By Ted Como
In 1787 when the St. Lawrence border region was carved up into 10 towns sold at public auction, Alexander Macomb bought all of them and sold four to Samuel Ogden, who sent Nathan Ford to take possession of the Town of Oswegatchie with a view of starting a settlement where Abbe Picquet had built Fort LaPresentation.
The rest is history, one where Ogden had the city named after him despite that Ford did most of the work in building it. Ford was honored with the main street and even an avenue named for him but Picquet, the man who started it all? Well, his monument was but an afterthought with Picquet Drive stretching about the length of a city block in the eastern part of the city between the extended Montgomery and Lafayette streets.
It’s an address shared by only four of five homes, a slap in the face to the man who had an historic impact not just on Ogdensburg and Northern New York but in the French and Indian War that was to eventually force him to retire to his native France.
Picquet travelled around lake Ontario to gather into Fort LaPresentation as many as 400 Iroquois families and over six years of the war led them on attacks against the English whom he considered as much the enemies of Catholicism as of France. It was said of him that he was worth several regiments and the English set a price on his head.
Picquet selected the site of the fort which later became Ogdensburg, guiding its development for more than a decade until the British won the war and occupied the fort for another 36 years.
It’s well past time Picquet received the recognition he deserves, as Michael Wittaker recently posted on the Fort LaPresentation Association’s Facebook page. “Any consideration to putting François Picquet’s name on a major a road in Ogdensburg?” he asked, pointing to a vote by Chicago city officials to rename a segment of well-known Lake Shore Drive to honor the first non-Indigenous permanent settler of Chicago, Jean Baptiste DuSable.
“It is appalling that the founder of this great city has no major street named after him in Chicago. It is my hope that this city can right a wrong that is 230 years in the making,” a city official said. Ogdensburg shares that shame. Wrote Wittaker, “I’d have thought the Abbe Piquet was deserving of more than having his name attached to a cull-de-sac, and more fitting to the Downtown Arterial Highway (Route 68) which passes the site of Fort de La Présentation.”
Wittaker is spot on and he isn’t even from Ogdensburg. For that mattter he’s not even a citizen. He resides in Bishops Mills, Ontario and is an avid historian, president and founder of the Rideau Valley Archeology Society and chair of the North Grenville Heritage Advisory Committee. Wittaker came to Ogdensburg as an 1812 reenactor and heritage interpreter and was one of the organizers of the War of 1812 Symposium here. More than 50 of his articles on the history of Ogdensburg and the North Country have been published by NNY360.com.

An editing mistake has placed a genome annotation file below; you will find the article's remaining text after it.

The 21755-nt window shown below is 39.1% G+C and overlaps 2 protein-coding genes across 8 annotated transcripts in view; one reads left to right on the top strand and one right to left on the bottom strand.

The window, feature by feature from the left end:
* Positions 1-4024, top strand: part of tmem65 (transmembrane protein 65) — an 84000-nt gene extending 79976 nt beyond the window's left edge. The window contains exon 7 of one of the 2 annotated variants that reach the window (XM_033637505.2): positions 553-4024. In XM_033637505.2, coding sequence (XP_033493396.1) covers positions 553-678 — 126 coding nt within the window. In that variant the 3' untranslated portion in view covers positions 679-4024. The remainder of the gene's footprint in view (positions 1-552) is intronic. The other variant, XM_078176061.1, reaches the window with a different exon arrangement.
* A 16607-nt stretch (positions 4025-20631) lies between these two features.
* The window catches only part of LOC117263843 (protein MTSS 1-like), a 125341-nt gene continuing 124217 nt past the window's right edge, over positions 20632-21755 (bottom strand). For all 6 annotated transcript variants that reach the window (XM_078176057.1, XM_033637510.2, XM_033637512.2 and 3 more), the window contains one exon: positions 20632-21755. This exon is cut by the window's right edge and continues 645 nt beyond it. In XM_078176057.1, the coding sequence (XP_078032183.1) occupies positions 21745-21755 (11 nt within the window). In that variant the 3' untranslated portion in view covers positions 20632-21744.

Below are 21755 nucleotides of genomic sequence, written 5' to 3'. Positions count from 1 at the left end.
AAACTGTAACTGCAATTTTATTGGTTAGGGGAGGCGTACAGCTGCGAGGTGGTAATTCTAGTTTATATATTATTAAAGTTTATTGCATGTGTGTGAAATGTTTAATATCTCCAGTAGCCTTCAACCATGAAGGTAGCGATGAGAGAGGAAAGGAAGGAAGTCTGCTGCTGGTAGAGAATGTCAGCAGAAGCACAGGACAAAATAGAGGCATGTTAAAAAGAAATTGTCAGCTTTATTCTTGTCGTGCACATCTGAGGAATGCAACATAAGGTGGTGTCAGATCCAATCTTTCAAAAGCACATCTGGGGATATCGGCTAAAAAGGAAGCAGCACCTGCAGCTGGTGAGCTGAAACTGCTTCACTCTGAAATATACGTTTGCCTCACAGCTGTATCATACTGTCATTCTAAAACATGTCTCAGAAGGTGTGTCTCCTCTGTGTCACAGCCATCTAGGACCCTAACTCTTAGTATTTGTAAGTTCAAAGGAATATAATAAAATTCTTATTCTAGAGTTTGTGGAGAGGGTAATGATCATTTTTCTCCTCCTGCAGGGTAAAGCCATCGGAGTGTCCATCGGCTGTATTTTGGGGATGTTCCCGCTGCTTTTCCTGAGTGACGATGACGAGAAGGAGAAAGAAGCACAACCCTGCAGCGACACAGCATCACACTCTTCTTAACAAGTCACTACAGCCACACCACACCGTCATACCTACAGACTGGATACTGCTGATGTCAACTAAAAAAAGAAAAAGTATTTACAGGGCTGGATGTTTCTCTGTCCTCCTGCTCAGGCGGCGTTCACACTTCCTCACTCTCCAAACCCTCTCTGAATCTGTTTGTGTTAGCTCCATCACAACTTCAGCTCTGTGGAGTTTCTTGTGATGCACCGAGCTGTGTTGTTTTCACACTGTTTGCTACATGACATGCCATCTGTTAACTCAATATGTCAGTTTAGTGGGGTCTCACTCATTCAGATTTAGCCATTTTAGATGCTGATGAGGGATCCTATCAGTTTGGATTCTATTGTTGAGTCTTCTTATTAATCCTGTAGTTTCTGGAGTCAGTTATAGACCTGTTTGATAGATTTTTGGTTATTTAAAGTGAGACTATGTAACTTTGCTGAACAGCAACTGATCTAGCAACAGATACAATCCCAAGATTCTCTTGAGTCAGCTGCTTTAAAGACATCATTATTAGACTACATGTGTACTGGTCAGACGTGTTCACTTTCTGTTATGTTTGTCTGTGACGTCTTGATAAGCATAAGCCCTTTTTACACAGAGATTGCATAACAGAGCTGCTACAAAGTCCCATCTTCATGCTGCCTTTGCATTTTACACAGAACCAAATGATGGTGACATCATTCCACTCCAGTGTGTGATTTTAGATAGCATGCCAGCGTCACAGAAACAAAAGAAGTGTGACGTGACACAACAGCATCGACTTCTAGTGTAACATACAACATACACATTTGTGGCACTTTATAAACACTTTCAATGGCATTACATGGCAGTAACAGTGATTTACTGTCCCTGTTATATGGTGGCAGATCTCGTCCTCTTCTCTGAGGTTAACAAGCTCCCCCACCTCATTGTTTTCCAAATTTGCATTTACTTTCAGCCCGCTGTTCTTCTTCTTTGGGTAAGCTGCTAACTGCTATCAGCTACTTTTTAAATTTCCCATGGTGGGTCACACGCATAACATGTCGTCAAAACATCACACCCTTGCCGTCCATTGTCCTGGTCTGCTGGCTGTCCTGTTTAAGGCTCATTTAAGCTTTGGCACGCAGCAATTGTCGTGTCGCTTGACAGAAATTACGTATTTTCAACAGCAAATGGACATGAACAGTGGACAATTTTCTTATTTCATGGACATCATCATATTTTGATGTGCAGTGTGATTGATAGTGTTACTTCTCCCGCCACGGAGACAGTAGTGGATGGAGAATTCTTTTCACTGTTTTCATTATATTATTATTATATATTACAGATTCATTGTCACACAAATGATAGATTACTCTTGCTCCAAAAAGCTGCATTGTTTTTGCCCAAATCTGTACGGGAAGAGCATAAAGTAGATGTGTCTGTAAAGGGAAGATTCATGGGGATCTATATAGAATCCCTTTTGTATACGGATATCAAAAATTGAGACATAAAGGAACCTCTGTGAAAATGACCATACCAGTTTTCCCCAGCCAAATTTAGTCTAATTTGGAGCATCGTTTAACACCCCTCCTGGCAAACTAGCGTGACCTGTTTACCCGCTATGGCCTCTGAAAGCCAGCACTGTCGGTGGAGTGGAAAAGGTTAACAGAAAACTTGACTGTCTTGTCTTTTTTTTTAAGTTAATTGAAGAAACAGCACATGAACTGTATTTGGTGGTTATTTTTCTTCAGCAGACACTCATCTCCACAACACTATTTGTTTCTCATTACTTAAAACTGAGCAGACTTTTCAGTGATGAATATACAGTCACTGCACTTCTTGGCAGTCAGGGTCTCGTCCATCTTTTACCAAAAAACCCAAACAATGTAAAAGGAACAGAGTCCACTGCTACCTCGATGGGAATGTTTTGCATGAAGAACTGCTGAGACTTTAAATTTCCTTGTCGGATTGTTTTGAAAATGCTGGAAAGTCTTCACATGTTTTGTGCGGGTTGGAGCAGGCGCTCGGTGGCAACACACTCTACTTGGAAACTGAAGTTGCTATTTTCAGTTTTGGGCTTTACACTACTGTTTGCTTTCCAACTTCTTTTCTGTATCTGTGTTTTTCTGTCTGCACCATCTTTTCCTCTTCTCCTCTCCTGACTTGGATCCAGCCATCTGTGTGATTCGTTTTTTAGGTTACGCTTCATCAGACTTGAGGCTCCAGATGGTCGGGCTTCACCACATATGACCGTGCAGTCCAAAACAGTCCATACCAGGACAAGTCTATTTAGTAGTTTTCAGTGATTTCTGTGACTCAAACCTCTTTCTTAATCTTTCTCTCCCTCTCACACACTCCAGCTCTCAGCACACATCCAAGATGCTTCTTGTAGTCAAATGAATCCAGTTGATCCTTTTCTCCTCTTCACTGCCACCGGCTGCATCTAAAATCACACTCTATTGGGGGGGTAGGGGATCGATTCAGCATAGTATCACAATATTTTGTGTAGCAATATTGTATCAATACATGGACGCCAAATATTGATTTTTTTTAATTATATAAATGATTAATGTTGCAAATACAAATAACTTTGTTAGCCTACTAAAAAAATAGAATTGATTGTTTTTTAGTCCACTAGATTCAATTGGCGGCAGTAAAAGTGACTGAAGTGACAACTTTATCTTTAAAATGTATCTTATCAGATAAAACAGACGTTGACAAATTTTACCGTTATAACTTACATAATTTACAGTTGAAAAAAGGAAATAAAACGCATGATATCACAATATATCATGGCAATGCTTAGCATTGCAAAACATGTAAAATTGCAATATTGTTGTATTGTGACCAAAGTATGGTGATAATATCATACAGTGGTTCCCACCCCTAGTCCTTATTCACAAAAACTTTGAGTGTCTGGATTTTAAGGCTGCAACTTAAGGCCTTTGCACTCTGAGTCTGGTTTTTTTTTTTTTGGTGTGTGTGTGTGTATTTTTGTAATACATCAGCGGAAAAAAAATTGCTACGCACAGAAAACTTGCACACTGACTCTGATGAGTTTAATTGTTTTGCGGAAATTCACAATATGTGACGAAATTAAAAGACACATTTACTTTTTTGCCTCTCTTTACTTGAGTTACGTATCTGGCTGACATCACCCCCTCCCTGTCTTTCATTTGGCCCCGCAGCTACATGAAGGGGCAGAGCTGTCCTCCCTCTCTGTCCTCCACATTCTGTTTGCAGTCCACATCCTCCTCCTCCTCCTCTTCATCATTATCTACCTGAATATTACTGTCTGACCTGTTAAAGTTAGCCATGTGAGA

Route 68 begins at its intersection with Route 37 near Acco Drive, follows Main Street across the bridges to State Street, and then the Canton Road through the village and ending at Colton. It is a segment of the Seaway Trail and from its intersection with Adams Avenue to its connection with Washington and Crescent Streets, is also called the Downtown Arterial Highway, now a misnomer.
As a shopping district “downtown” Ogdensburg is now at the eastern edge of the city, located around the intersection of the Ford Street Extension and Route 812. Nor does Route 68 even function as an arterial which describes high traffic loads and speed.
What it should be is Abbe Picquet Drive, from its beginning to State Street.
From what I can find a secondary naming of a state highway is a local prerogative. Can we get it done city leaders? The only expense would be signs at each end of Abbe Picquet Drive that would also draw attention to the Fort LaPresentation Association’s goal of recreating the fort, which would be a huge historical tourism driver for Ogdensburg.
Will Ogdensburg, at long last, pay Abbe Picquet his due? It might if supporters on this side of Kaniatarowanenneh, the “big waterway,” so petition the city council.